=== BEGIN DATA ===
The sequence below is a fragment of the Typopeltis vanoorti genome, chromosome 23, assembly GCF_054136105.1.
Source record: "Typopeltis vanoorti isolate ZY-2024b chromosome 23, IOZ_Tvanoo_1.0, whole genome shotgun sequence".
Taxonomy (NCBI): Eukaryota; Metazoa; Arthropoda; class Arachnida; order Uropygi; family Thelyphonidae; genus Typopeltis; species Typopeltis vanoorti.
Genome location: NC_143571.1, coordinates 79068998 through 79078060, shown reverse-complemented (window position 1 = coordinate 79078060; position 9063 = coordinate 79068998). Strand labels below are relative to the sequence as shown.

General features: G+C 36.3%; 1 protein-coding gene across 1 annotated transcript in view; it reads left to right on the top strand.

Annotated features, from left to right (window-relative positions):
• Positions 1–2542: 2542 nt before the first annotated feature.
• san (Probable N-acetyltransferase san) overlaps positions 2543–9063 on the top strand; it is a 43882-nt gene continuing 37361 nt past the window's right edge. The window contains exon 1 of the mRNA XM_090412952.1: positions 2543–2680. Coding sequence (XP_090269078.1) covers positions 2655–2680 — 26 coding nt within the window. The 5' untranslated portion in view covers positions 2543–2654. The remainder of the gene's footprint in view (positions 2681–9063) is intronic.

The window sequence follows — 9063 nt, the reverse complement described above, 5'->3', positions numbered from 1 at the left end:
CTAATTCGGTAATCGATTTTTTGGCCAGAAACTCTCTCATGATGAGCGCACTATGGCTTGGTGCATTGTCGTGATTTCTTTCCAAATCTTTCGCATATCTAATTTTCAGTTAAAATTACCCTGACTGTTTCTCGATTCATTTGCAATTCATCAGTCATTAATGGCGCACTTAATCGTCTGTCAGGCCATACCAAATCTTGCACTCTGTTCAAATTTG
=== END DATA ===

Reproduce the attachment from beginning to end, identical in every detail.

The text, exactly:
The sequence below is a fragment of the Typopeltis vanoorti genome, chromosome 23, assembly GCF_054136105.1.
Source record: "Typopeltis vanoorti isolate ZY-2024b chromosome 23, IOZ_Tvanoo_1.0, whole genome shotgun sequence".
Taxonomy (NCBI): Eukaryota; Metazoa; Arthropoda; class Arachnida; order Uropygi; family Thelyphonidae; genus Typopeltis; species Typopeltis vanoorti.
Genome location: NC_143571.1, coordinates 79068998 through 79078060, shown reverse-complemented (window position 1 = coordinate 79078060; position 9063 = coordinate 79068998). Strand labels below are relative to the sequence as shown.

General features: G+C 36.3%; 1 protein-coding gene across 1 annotated transcript in view; it reads left to right on the top strand.

Annotated features, from left to right (window-relative positions):
• Positions 1–2542: 2542 nt before the first annotated feature.
• san (Probable N-acetyltransferase san) overlaps positions 2543–9063 on the top strand; it is a 43882-nt gene continuing 37361 nt past the window's right edge. The window contains exon 1 of the mRNA XM_090412952.1: positions 2543–2680. Coding sequence (XP_090269078.1) covers positions 2655–2680 — 26 coding nt within the window. The 5' untranslated portion in view covers positions 2543–2654. The remainder of the gene's footprint in view (positions 2681–9063) is intronic.

The window sequence follows — 9063 nt, the reverse complement described above, 5'->3', positions numbered from 1 at the left end:
CTAATTCGGTAATCGATTTTTTGGCCAGAAACTCTCTCATGATGAGCGCACTATGGCTTGGTGCATTGTCGTGATTTCTTTCCAAATCTTTCGCATATCTAATTTTCAGTTAAAATTACCCTGACTGTTTCTCGATTCATTTGCAATTCATCAGTCATTAATGGCGCACTTAATCGTCTGTCAGGCCATACCAAATCTTGCACTCTGTTCAAATTTG